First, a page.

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May 3, 2015

In Past Decade, Funding Gap Between Rich and Poor Schools Grew 44 Percent

Rich schools are getting richer, and poor schools are getting poorer. That's the gist of new data released by the US Department of Education, highlighting just how inequitably we fund our nation's public schools. The worst offender might be Pennslyvannia, with an astonishing 33% gap between its richest and poorest districts, but throughout the U.S. there is now an average funding gap of $1,500 per student.

The Hechinger Report has crunched the numbers to reveal that over the past decade there's been an astonishing 44% increase in the funding gap between schools in rich and poor communities.

Part of the problem arises from how schools are funded. Across the country, local property taxes form the basis for a district's budget, supplemented to varying degrees by state (and to a smaller extent, federal) funding. As Jill Barshay explains in her column for the Hechinger Report, schools relying most on local funding have the biggest disparities. Meanwhile, federal funds, which are intended as a supplement to help support students with the highest needs, are instead being used to barely equalize these local and state-level disparities. As a result, high-needs students often don't receive the extra resources they actually require to succeed.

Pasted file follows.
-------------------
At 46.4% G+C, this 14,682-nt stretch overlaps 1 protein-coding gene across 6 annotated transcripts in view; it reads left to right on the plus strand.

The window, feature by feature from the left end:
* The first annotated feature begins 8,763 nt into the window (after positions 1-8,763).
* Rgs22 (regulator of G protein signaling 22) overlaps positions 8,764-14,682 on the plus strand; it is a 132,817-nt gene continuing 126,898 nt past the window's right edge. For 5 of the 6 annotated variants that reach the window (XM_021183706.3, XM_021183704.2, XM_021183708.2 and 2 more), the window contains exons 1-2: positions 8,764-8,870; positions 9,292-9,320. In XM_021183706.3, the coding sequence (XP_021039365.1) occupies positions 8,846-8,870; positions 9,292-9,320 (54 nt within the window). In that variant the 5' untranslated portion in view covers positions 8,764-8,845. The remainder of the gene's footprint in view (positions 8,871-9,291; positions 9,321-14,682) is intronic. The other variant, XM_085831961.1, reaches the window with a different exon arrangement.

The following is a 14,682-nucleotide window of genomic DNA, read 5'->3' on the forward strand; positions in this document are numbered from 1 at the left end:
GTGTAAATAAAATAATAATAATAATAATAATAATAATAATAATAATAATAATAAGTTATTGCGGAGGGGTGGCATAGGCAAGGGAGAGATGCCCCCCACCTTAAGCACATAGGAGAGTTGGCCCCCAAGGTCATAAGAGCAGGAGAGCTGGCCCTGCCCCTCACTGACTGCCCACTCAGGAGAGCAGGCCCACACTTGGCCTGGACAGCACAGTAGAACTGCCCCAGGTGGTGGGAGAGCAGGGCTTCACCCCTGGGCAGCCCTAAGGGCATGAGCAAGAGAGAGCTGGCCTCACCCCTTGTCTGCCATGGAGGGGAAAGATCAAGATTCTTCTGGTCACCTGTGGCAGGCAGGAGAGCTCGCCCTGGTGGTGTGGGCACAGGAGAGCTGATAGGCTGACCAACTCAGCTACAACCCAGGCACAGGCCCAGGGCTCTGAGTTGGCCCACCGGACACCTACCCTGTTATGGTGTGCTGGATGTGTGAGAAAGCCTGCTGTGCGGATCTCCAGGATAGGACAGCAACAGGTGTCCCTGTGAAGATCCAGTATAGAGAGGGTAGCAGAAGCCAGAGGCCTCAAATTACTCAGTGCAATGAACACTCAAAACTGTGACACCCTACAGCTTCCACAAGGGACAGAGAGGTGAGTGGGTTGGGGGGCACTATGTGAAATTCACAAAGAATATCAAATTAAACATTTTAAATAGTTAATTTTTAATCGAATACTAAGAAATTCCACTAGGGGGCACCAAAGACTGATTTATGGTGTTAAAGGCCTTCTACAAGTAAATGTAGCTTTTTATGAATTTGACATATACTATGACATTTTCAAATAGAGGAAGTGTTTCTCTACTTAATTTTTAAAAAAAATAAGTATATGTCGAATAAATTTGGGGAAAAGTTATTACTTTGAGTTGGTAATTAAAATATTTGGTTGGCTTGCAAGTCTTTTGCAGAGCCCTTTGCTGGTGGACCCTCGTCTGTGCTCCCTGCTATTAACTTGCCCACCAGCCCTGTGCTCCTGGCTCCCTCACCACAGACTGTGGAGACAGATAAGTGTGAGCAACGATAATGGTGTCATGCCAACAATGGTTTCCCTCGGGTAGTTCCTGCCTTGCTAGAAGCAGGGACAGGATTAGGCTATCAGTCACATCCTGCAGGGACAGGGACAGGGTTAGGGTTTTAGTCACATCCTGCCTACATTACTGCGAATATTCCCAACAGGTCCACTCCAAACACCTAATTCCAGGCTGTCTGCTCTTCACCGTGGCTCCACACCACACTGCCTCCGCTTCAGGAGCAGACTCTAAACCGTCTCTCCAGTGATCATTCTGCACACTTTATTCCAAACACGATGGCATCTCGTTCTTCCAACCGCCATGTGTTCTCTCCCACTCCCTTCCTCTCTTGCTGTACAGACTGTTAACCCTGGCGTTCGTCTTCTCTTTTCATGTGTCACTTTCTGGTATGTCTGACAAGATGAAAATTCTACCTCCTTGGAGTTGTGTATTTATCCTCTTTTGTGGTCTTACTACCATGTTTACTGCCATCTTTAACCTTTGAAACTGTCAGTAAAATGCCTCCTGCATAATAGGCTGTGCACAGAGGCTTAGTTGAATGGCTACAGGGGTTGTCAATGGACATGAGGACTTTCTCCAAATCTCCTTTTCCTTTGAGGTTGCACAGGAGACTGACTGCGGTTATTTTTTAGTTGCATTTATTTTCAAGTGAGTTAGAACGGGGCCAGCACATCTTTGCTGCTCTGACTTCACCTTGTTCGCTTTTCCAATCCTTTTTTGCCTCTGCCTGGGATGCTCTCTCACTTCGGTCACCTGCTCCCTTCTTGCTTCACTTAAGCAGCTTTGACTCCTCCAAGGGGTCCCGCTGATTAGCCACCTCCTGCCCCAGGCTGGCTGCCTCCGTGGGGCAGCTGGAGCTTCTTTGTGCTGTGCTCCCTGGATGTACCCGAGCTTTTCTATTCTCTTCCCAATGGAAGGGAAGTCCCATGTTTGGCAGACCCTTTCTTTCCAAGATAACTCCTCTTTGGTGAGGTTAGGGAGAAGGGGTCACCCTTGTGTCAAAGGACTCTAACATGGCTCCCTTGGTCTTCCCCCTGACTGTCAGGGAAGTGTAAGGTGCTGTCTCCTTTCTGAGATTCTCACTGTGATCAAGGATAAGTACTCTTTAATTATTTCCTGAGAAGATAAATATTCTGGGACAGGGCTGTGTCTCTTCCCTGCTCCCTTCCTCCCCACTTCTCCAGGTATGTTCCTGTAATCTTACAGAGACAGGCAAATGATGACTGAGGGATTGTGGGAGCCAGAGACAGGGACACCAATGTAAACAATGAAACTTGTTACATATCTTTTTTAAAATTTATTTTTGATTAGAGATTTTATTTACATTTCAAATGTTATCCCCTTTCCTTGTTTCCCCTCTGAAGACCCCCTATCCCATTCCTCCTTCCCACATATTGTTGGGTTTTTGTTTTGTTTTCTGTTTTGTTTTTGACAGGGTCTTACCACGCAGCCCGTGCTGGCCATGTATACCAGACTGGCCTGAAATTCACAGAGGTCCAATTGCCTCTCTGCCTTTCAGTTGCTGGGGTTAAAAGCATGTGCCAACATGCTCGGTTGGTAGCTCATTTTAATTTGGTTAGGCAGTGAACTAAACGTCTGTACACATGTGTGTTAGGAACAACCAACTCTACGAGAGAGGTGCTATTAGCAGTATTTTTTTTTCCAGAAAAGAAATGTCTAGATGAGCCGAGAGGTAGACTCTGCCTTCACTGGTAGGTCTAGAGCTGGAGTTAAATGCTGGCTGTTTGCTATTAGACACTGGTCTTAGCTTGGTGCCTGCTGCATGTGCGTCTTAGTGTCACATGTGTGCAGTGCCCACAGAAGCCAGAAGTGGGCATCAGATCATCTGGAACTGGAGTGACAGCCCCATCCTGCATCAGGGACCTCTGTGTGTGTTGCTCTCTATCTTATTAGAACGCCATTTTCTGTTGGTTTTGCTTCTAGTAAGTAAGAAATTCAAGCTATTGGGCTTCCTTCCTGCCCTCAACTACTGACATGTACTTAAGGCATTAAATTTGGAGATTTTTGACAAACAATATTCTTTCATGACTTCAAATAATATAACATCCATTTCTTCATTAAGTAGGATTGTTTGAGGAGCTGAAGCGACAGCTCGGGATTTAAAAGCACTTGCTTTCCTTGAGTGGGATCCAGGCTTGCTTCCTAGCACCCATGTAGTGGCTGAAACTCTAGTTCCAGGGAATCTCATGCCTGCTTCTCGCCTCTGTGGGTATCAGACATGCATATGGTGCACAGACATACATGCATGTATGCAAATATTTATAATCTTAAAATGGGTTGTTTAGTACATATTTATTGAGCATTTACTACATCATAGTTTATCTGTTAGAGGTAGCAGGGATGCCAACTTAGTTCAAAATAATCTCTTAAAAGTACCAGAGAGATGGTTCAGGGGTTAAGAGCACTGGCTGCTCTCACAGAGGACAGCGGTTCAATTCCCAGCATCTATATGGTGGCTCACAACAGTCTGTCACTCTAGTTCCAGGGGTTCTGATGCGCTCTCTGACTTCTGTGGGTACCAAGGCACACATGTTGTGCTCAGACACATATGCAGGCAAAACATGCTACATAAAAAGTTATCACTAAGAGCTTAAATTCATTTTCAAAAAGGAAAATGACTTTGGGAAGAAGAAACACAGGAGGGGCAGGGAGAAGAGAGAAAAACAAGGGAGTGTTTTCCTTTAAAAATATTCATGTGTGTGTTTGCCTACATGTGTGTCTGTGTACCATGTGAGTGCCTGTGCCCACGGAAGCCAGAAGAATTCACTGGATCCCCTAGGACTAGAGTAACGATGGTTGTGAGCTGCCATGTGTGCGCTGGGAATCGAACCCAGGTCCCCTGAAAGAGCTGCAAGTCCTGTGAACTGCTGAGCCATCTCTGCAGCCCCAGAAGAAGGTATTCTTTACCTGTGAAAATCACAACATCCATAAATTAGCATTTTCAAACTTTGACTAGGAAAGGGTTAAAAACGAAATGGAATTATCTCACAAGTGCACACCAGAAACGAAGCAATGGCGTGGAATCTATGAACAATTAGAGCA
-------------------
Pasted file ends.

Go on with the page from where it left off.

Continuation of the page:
This school funding system is also impacted by state-level developments. For example, the budget cuts many states made during the 2008 recession included decreases in aid to school districts, and so far states have been slow to restore their support for schools to pre-recession levels. Without adequate state funding, districts are required to rely more on inadequate and inequitable local property taxes – hence Pennslyvania's particularly high 33% gap, for example.

Check some of the interactive maps from The Hechinger Report below, or read the full article here.

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